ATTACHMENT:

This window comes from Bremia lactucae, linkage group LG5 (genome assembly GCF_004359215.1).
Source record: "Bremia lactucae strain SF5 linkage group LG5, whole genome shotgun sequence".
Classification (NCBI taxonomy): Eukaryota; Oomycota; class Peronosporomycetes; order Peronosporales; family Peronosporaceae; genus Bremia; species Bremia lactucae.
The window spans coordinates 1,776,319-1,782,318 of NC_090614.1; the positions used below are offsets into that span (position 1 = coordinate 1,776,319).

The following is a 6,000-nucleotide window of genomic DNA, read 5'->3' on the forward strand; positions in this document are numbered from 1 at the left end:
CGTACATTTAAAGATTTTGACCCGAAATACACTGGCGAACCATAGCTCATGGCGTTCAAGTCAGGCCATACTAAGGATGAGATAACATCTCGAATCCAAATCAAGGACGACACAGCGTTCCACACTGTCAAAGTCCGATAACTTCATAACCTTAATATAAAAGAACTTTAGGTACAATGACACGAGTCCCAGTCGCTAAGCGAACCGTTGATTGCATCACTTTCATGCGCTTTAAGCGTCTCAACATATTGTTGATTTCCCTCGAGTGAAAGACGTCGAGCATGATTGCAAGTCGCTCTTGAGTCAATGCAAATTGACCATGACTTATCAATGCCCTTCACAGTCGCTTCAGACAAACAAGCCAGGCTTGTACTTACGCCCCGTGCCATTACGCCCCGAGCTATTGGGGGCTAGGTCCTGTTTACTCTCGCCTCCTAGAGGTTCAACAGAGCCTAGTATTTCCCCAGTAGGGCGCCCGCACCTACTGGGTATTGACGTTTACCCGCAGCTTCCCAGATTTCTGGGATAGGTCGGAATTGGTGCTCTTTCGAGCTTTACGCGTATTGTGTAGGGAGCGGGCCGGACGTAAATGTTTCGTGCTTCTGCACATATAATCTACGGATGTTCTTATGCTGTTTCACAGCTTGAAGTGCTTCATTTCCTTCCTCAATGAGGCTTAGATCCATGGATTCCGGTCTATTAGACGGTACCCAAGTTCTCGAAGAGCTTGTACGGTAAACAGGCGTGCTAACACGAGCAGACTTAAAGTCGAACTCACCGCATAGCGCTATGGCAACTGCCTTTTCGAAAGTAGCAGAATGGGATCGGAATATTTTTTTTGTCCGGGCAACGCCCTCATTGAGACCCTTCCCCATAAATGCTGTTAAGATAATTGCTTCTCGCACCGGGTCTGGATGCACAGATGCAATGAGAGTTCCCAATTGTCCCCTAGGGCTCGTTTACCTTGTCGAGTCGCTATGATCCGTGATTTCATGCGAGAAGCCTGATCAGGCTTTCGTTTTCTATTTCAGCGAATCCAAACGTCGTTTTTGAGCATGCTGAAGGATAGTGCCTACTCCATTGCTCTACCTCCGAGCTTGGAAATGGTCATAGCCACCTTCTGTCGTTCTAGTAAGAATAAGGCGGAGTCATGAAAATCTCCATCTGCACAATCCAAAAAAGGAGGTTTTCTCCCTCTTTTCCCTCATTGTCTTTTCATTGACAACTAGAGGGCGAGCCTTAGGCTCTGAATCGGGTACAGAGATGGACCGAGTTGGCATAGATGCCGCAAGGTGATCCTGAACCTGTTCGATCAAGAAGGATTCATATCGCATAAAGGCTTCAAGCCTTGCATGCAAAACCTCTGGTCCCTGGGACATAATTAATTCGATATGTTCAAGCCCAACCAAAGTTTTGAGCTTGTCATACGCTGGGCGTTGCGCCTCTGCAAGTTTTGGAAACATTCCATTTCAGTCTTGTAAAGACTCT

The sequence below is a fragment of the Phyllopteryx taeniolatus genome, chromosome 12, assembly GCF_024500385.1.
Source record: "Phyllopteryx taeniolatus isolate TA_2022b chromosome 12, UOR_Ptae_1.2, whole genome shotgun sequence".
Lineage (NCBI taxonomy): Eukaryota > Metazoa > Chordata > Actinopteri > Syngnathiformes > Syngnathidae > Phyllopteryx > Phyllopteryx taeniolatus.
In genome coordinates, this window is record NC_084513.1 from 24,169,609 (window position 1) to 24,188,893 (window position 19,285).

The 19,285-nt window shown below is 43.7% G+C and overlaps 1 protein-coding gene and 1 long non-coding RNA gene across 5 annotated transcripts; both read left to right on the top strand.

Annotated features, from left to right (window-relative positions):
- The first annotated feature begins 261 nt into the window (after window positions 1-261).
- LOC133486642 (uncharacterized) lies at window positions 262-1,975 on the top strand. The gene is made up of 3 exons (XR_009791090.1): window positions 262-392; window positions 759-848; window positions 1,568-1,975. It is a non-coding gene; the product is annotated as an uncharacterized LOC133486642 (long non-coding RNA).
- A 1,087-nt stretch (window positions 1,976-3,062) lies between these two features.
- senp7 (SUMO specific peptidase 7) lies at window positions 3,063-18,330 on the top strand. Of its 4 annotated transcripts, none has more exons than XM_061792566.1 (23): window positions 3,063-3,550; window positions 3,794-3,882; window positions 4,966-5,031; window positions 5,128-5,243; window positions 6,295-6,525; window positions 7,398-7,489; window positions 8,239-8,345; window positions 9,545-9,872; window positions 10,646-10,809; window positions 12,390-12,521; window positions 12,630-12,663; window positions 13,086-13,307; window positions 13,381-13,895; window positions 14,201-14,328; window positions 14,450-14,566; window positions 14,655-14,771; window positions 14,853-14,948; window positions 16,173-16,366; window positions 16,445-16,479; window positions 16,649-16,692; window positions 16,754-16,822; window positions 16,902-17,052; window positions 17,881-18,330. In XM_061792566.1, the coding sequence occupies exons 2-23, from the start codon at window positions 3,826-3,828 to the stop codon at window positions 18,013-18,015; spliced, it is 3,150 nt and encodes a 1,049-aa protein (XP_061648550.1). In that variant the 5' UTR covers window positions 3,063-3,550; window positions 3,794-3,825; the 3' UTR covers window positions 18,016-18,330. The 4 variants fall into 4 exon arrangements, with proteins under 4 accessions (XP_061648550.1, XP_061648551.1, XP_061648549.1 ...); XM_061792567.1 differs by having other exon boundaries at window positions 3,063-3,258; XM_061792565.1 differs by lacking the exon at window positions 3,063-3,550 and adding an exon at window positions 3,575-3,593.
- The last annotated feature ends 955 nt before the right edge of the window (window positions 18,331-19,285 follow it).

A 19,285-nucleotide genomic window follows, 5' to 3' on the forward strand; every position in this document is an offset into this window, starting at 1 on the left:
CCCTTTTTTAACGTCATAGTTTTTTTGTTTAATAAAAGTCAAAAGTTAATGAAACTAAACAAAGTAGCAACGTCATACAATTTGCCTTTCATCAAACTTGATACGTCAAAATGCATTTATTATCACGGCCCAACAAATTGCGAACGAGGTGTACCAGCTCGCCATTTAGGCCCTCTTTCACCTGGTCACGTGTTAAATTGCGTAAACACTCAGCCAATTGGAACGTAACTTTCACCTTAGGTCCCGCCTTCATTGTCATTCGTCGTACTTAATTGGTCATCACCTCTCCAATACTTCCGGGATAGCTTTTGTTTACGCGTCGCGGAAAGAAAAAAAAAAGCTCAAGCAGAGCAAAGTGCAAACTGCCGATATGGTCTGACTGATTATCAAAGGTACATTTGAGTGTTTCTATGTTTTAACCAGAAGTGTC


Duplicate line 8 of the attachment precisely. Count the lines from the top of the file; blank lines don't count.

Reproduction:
Source record: "Phyllopteryx taeniolatus isolate TA_2022b chromosome 12, UOR_Ptae_1.2, whole genome shotgun sequence".